In the recent past, retail pharmacies like CVS and Walgreens have been steadily eroding (mostly) urgent care market share from regional healthcare systems by adding in-store clinics. These trends spawned standalone retail walk-in clinics like MedExpress and Urgency Room, which, in turn, saw CVS and Walgreens recast their urgent care option as a more holistic primary care offering. Housed within Target locations, in CVS’ case, means plenty of opportunities to test consumer inclinations, but moving into being viewed as viable, routine primary care is a tough sell.
Fast forward to 2020, however, and Walmart emerged like a bullet train launching retail adjacent/embedded healthcare supercenters that immediately hit capacity. What began as limited locations for primary care, quickly increased in number, volume usage and in complexity to add dental and vision to round out existing pharmacies, as well. Suddenly, Walmart began to offer a wrap-around health plan in conjunction with Clover Health, and if that wasn’t enough, they announced two new health supercenters in Chicago.
The implications are seismic for existing healthcare systems. Prominently, the need to bridge the gap between retail, primary care and complex higher-order medical services like oncology and orthopedics has never been higher.
In response to retail healthcare trends, we’ll start to see two types of movement in 2021:
Amid this backdrop, there’s opportunity for the dominant EMR platforms to provide plug-and-play solutions that create care continuity not only within the fragmented retail+legacy primary care space, but in bridging toward higher-order care.
To prepare for this reality, healthcare systems should consider creating provisional data sharing agreements to allow seamless communication between retail and traditional clinics. These data flows may be as simple as two parties agreeing to turn on the same switch between their systems, or as complex as developing custom APIs using HL7 FHIR protocols.
For companies that already know how they want to leverage data between systems, Nerdery can help strategize and build APIs; for those unsure how to maximize their existing system functionalities, Nerdery can audit whether these technologies are prepared for planned digital transformation.
Retailization aside, 2021 will see the accelerated pursuit of value through partnerships of both traditional and non-traditional players. These will take on three primary flavors, but will ultimately be a mixture of multiple:
Perhaps most predictable, but no less of a paradigm shift, healthcare will accelerate on cloud adoption aggressively. Many healthcare CIOs view the cloud as a game-changer, especially when protecting patient data. Beyond that, however, CIOs embrace the cloud for its infinite scalability and flexibility, as well as its natural role in housing AI/ML solutions.
HeathTech says the implementation of cloud storage for electronic health records has helped streamline collaborative patient care, making it easier for clinicians to access patient information. As healthcare systems continue the trend of collaborating with providers at retail locations and other out-of-network specialists, it’s essential to have accessible data that’s not locked up in a private data center.
We’ve also found that an agile methodology that supports experimentation and rapid learning, coupled with a company culture that does not punish failure, will accelerate the execution of your cloud strategy.
While news of Amazon, Berkshire Hathaway, and JP Morgan’s joint venture, Haven, shuttering has dominated the news, the quiet and decisive launch of Amazon Pharmacy will prove to be the long-term reason that retail pharmacy will be put on its heels.
Amazon is exceedingly good at simplifying complex processes and delivering goods quickly. Most agree this is the antithesis of how we get our medication today: we’re in a drive-through where we’re asked the same questions (with the same answers) that we’ve been asked scores of times. If we’re lucky, we know what it will cost. Sometimes, however, the pharmacy must make two or three phone calls and search multiple databases to solve the copay puzzle.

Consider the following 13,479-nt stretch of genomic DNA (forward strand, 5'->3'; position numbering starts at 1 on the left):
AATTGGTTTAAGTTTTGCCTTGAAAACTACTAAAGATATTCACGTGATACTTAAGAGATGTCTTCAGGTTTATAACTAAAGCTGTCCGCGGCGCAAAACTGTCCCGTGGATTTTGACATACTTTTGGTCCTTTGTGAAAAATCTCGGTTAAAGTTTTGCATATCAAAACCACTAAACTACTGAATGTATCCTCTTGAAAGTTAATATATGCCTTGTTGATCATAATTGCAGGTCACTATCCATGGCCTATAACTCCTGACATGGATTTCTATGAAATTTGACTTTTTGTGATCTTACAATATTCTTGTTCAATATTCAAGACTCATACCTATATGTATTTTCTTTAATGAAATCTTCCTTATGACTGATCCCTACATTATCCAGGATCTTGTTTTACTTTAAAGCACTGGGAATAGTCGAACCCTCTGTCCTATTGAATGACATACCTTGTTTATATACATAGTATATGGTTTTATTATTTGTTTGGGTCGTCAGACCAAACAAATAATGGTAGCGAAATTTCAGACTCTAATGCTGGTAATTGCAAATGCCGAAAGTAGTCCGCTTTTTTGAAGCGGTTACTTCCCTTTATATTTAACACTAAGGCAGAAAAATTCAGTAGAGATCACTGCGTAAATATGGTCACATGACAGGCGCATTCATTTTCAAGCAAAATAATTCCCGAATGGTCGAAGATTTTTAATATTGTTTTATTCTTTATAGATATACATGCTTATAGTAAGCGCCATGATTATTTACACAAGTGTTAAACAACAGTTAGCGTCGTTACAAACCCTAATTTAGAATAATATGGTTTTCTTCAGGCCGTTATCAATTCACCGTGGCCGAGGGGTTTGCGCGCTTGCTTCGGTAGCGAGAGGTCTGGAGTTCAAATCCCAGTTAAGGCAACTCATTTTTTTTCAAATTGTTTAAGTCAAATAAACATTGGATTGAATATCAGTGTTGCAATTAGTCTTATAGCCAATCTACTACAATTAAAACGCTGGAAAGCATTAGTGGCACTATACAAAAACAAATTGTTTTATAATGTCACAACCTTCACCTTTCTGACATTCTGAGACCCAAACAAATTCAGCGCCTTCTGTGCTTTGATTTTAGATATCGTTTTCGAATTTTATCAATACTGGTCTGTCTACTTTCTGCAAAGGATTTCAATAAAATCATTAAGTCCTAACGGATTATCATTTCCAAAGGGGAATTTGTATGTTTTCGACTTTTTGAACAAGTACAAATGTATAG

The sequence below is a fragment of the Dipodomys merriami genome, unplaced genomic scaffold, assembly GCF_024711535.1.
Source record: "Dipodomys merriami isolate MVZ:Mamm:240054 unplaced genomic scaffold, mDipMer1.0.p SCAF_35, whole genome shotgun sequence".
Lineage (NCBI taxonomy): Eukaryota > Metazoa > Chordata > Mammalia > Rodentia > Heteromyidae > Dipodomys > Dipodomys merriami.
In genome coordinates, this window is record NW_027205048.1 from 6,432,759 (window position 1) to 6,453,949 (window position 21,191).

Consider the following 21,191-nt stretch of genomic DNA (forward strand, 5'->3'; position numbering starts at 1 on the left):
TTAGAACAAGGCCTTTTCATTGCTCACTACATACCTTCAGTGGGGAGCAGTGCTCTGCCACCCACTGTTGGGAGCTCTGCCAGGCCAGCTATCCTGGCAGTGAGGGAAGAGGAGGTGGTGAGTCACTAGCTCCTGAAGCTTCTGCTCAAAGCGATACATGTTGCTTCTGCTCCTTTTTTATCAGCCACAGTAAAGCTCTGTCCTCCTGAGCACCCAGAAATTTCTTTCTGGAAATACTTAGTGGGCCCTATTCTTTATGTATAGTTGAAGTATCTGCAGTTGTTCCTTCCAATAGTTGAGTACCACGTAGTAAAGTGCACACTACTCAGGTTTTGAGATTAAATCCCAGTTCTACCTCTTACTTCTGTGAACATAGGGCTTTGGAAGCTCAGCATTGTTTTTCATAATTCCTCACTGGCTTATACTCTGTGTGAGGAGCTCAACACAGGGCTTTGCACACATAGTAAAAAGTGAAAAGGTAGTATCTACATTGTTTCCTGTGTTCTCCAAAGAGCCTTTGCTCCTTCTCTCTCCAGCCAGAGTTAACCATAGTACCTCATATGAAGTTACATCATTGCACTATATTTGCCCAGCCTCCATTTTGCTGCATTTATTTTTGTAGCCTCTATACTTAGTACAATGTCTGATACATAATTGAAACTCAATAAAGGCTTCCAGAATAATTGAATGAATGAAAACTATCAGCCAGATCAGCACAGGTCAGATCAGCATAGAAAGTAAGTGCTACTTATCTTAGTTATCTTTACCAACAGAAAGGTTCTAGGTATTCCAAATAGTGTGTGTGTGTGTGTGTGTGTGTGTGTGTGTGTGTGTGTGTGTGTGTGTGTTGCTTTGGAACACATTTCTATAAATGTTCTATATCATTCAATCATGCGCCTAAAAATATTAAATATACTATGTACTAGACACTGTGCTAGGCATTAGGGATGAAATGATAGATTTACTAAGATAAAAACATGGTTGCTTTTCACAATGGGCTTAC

Amazon will change all of that.
They’ll remove the guesswork, revitalize the process, and have you tracking your Rx just like you follow your package. No more, “could you please come back in 20 minutes?” Efficient processes like this will undercut Walgreens’ and CVS’s core pharmacy business and force them to more aggressively repackage their clinic and retail business to add greater consumer value. Drone pilots by retail pharmacies this past year may need to expand — or be tabled — depending on how fast Amazon moves.
Soon, Amazon’s much-anticipated pharmacy business will be competing against the nation’s entrenched leaders. We also predict that with technology, Amazon could help solve the industry’s challenge with medication adherence. Expect Amazon to experiment with very smooth refilling protocols that will trigger specific dates or even involve an NFC sensor that detects total numbers of pills. The sensor could communicate with your phone or prompt a question from your Alexa device if you want to refill your prescription. All of this will produce petabytes of data that insurance companies will clamor to analyze.
Irrespective of the trend, the central message for the year ahead is a clear one: digital investments can no longer be shelved for the next budgetary cycle. Whether it’s the core technology stack or consumer digital, the current moment will be unforgiving to digital laggards.
As 2021 unfolds, we’ll undoubtedly experience surprises that didn’t appear on any organization’s trends list. And, of course, there’s no guarantee the trends we’ve cited here will evolve as predicted. For healthcare system CEOs and technology leaders, however, the key is to be aware of how you can adopt emerging technologies to know your consumer, advance your business goals and improve healthcare value delivery.
At the same time, it’s essential to be aware of how disruptors in the industry could affect your organization’s strategic plans, and be ready to pivot quickly. In this digital age of uncertainty and fast-moving businesses, the best corporate strategies are digitally-centric, inherently flexible and adaptive — not locked into three- and five-year refresh cycles.
Effective partnership in this landscape has moved from consulting to become more of a team sport — one that requires trust, mutual skin-in-the-game, experience, and shared wins. Looking for a strategic business and technology partner? Nerdery works with healthcare leaders to link business value creation with patient needs.